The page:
Devil to Pay, Fate is Your Muse: Train Running through the Ether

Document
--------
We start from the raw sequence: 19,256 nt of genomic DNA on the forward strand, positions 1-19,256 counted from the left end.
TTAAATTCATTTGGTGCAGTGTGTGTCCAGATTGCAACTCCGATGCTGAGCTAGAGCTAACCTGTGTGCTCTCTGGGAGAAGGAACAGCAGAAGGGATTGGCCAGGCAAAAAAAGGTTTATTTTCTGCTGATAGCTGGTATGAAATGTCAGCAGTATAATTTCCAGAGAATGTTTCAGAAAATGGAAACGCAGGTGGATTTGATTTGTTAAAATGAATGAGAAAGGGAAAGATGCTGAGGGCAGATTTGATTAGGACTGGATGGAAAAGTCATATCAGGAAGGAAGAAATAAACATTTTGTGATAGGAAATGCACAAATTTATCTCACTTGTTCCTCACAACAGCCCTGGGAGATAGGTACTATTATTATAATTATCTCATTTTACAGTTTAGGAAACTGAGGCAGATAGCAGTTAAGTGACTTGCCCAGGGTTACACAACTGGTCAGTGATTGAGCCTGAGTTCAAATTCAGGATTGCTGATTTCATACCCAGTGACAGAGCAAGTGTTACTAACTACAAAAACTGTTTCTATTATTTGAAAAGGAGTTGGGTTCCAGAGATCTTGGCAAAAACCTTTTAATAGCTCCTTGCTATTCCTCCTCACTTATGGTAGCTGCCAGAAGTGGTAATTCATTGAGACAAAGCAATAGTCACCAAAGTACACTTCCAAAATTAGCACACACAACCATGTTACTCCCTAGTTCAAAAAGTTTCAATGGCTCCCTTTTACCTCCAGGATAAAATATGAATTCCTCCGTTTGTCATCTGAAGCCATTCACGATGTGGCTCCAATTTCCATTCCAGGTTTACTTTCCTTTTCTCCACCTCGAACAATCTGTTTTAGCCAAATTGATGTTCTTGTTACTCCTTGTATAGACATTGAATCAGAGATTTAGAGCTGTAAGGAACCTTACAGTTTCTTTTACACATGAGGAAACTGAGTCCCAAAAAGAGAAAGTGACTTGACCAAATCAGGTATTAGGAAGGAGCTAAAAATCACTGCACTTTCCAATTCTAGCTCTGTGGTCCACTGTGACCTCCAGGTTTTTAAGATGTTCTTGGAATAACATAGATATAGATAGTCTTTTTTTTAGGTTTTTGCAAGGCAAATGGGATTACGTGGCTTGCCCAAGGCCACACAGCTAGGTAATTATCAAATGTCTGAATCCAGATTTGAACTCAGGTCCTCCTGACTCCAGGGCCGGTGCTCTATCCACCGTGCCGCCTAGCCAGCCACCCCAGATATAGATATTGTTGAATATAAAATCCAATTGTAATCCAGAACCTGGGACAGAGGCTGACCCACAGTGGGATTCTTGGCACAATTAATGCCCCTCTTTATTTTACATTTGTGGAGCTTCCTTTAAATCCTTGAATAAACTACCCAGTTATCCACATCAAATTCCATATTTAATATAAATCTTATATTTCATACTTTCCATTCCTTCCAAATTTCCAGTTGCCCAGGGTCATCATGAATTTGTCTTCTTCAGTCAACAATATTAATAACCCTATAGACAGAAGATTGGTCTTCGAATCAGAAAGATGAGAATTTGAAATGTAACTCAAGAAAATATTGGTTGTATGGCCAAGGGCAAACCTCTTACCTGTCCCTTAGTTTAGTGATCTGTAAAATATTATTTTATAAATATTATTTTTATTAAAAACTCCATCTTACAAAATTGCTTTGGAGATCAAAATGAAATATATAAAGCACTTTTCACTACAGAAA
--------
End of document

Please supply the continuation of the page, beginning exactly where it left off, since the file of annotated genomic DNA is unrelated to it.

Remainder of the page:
The fourth album from Indianapolis-based rockers Devil to Pay and their first for Ripple Music, Fate is Your Muse is a solid collection of heavy rock songs that, if you want to take it on that level and move on, you probably can. That is, given a superficial listen, its 12 tracks and 49 minutes will probably strike one or two lasting chords with the memorable hooks of “Ten Lizardmen and One Pocketknife” or “Black Black Heart,” but where Fate is Your Muse – the four-piece’s first album since 2009’s Heavily Ever After – really makes its impression felt is in the repeat listens. Production is consistent throughout, and some fluctuations in mood are immediately detectible – the slower, darker “Yes Master” running headfirst into “Already Dead” on the CD version, for example – but the depth of Devil to Pay’s songwriting reveals itself more each time through. I’d call Fate is Your Muse a grower but for the fact that the first impression it makes is also a good one – so it’s not as though one goes from not liking it to enjoyment, just that even for one converted to the band’s brand of straightforward, heavy, riff-based rock, multiple visits pay dividends. Broken into two sides even on the CD, which adds the tracks “This Train Won’t Stop” (curious that wouldn’t also be on the vinyl since they used it on a precursor 7” release and made a video for it, but I guess there’s only so much room) and “Tie One On” (also on that 7”) the album begins with a rush in “Prepare to Die,” the first lyrics from guitarist/vocalist Steve Janiak, “Born to work and bred to lose/The legions of the melancholy fools,” summing up a good portion of the album’s perspective. There’s a workmanlike aspect to their riffing throughout, perhaps best exemplified on mid-paced material like “Wearin’ You Down,” “The Naked Truth” and “Already Dead,” but really palpable everywhere, and the recording itself  offers little by way of flash or circumstance, and yet Janiak, fellow guitarist Rob Hough, bassist Matt Stokes and drummer Chad Profigle have a well of traditional doom they draw on for slower, longer cuts like the aforementioned “Yes Master” or side B’s sparse finale, “Beyond the Ether,” even veering into progressive heavy riffing à la Tool on “Black Black Heart” – also arguably the record’s most soulful vocal performance, seeming to nod in the direction of Devil to Pay’s Midwestern compatriots in Lo-Pan.